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Calif. Budget Woes Spread Beyond Sacramento

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Calif. Budget Woes Spread Beyond Sacramento


Calif. Budget Woes Spread Beyond Sacramento

Calif. Budget Woes Spread Beyond Sacramento

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  • <iframe src="" width="100%" height="290" frameborder="0" scrolling="no" title="NPR embedded audio player">
  • Transcript

While Gov. Arnold Schwarzenegger and California lawmakers battle over the budget, many people are getting caught in the crossfire. The absence of a state budget is hurting nursing homes, colleges and health care clinics.


Because of the budget fight in California, the state is not writing checks for things like education and health care. And thousands of people across California are feeling the impact, as NPR's Karen Grigsby Bates reports.

KAREN GRIGSBY BATES: It's the second week of school at the Northridge campus of California State University. Outside, students stroll across the sunny lawns on the way to class. Inside, it's a little more tense, as lines of students queue up - financial aid applications in hand - to negotiate how they're going to pay for their education.

A lot of Northridge students are the first in their families to go to college. Others are returning to learn skills that will make them valuable in a tight job market. Many depend on Cal Grants, the state aid program that covers books and tuition. But the budget fight means those funds haven't been released yet.

Ms. LINDA BRIGNONE(ph) (Associate Director, Financial Aid and Scholarship; California State University): That's the reason why we've decided to use our institutional funds to award them their money, so that we don't have them waiting.

BATES: Linda Brignone is associate director of Financial Aid and Scholarships. She says the school has successfully managed to loan money to students this semester. But if the standoff continues into January...

Ms. BRIGNONE: It would put us in a big crunch because we are basically covering the money for the state.

BATES: Meanwhile, Brignone says, Cal Grant students here can still attend classes, buy books and pay lab fees because the university is providing money that the state isn't.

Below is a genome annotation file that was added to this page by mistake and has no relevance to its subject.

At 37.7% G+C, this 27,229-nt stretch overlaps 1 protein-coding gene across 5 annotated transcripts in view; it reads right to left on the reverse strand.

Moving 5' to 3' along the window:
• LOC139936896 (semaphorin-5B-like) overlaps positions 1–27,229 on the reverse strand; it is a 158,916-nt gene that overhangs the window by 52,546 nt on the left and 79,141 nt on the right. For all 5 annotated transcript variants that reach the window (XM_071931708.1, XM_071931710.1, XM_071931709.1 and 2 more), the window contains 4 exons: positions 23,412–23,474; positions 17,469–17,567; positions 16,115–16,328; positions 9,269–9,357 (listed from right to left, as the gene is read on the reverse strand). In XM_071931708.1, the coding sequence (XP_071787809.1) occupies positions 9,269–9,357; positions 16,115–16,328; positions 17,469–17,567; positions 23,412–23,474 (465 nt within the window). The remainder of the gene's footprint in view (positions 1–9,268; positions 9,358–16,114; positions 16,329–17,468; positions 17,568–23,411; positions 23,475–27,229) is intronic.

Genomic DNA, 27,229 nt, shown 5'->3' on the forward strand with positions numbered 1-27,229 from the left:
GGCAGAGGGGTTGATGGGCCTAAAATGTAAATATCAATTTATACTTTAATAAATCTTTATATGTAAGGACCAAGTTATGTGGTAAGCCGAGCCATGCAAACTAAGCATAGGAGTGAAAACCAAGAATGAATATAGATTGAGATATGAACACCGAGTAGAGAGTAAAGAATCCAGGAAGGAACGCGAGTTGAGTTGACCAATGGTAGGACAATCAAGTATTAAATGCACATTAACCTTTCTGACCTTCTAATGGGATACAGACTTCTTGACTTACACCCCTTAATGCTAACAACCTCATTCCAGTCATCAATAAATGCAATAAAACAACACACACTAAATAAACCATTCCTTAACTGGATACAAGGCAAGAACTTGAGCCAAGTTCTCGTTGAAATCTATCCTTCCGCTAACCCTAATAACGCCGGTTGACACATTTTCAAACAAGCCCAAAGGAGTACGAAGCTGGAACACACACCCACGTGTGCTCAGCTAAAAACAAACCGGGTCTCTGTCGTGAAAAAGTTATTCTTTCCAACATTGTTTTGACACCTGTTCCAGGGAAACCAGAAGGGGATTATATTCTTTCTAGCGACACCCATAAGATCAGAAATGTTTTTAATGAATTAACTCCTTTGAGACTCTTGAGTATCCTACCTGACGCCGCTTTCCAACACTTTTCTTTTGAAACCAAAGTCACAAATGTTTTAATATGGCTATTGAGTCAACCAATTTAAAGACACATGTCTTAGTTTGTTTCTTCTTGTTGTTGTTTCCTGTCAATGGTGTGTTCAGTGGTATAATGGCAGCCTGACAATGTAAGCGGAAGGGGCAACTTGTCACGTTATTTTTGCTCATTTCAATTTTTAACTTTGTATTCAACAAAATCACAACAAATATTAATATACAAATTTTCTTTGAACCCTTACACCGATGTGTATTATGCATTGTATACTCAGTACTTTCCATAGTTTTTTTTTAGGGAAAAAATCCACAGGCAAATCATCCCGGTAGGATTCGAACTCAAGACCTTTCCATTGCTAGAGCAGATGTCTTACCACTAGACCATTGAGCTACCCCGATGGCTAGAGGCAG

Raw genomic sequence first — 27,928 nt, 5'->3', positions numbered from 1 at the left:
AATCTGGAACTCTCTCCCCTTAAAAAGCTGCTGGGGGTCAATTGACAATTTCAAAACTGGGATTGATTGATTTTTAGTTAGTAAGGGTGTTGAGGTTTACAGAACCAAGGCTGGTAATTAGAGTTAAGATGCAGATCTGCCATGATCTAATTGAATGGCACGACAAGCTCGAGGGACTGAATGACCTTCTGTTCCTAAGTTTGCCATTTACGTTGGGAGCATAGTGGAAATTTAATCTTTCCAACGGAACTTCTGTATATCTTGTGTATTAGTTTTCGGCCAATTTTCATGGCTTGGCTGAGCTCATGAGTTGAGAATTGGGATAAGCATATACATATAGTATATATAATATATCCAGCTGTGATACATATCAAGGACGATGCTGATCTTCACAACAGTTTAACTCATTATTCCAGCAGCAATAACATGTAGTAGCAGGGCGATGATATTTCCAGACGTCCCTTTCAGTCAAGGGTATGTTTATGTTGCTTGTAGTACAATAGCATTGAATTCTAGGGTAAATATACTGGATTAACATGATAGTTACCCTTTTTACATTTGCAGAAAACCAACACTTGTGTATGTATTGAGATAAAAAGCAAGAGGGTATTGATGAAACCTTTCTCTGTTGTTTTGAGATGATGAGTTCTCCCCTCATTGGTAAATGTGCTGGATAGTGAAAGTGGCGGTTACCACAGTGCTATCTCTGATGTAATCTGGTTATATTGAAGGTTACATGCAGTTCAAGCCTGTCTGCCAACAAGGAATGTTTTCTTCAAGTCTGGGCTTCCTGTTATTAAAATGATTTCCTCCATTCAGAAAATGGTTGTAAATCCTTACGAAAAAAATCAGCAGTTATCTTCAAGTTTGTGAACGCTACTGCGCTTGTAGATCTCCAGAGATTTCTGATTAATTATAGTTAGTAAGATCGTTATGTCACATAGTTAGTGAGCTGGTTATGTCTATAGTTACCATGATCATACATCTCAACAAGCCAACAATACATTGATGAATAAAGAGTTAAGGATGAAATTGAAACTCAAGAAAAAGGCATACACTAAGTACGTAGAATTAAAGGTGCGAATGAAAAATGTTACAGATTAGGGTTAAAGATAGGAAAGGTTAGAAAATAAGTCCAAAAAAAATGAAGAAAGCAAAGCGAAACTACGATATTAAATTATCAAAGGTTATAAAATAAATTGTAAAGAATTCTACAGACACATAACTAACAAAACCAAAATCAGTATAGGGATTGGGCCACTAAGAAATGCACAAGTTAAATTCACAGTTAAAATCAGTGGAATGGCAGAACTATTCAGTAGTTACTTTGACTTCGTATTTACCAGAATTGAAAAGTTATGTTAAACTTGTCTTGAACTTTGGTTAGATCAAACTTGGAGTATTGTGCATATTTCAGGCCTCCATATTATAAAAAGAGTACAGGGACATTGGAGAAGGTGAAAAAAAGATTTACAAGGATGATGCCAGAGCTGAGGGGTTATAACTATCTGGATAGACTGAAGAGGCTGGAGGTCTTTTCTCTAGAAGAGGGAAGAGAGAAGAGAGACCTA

Ms. BRIGNONE: We're trying to make it as invisible to them as possible. But let's see how this goes.

Unidentified Woman: ...Okay. What do you need?

BATES: In Northern California at Miner's Family Health, the concern is staying open. This is a rural community health center in Grass Valley, an hour from the state capital.

While legislators argue in Sacramento and the budget remains unsettled, Dr. Heather Lucas Ross faces a flood of patient requests she can't accommodate.

Dr. HEATHER LUCAS-ROSS (Family Practice Physician, Miner's Family Health Center): We don't have the funds right now to hire a new provider. So we probably have several-month waiting lists for new patients. We have, I think, approximately 120 new patient applications or more, and they're all having to wait because we can't fit them in anywhere.

BATES: This clinic is a safety net of last resort for people like Sheri Scott(ph), who works at the clinic and is also a patient there. Scott knows firsthand how much people depend on Medi-Cal.

Ms. SHERI SCOTT: It's a concern, because without Medi-Cal, I don't have health coverage at all.

BATES: Like Cal State Northridge, Miner's Family Health has dipped into its own slim funds to keep open and continue to service its patients. Physician's assistant Stephen Starr(ph) says the staff had no idea they'd be doing it for so long.

Mr. STEPHEN STARR (Physician's Assitant, Miner's Family Health Center): I think it's becoming progressively more stressful wondering, are we going to have a facility and clinic open in a month from now.

BATES: Even when the budget is finally resolved, Starr believes it'll be too late to help many of the smaller struggling clinics that couldn't wait to be reimbursed.

Mr. STARR: It's not like, oh, gee, we now have money. We're just going to reopen. Once you've closed down, you've closed down. And a lot of those places may not be able to reopen again.

BATES: And that will spark another crisis for a state that seems to have more than its share of them.

Karen Grigsby Bates, NPR News.

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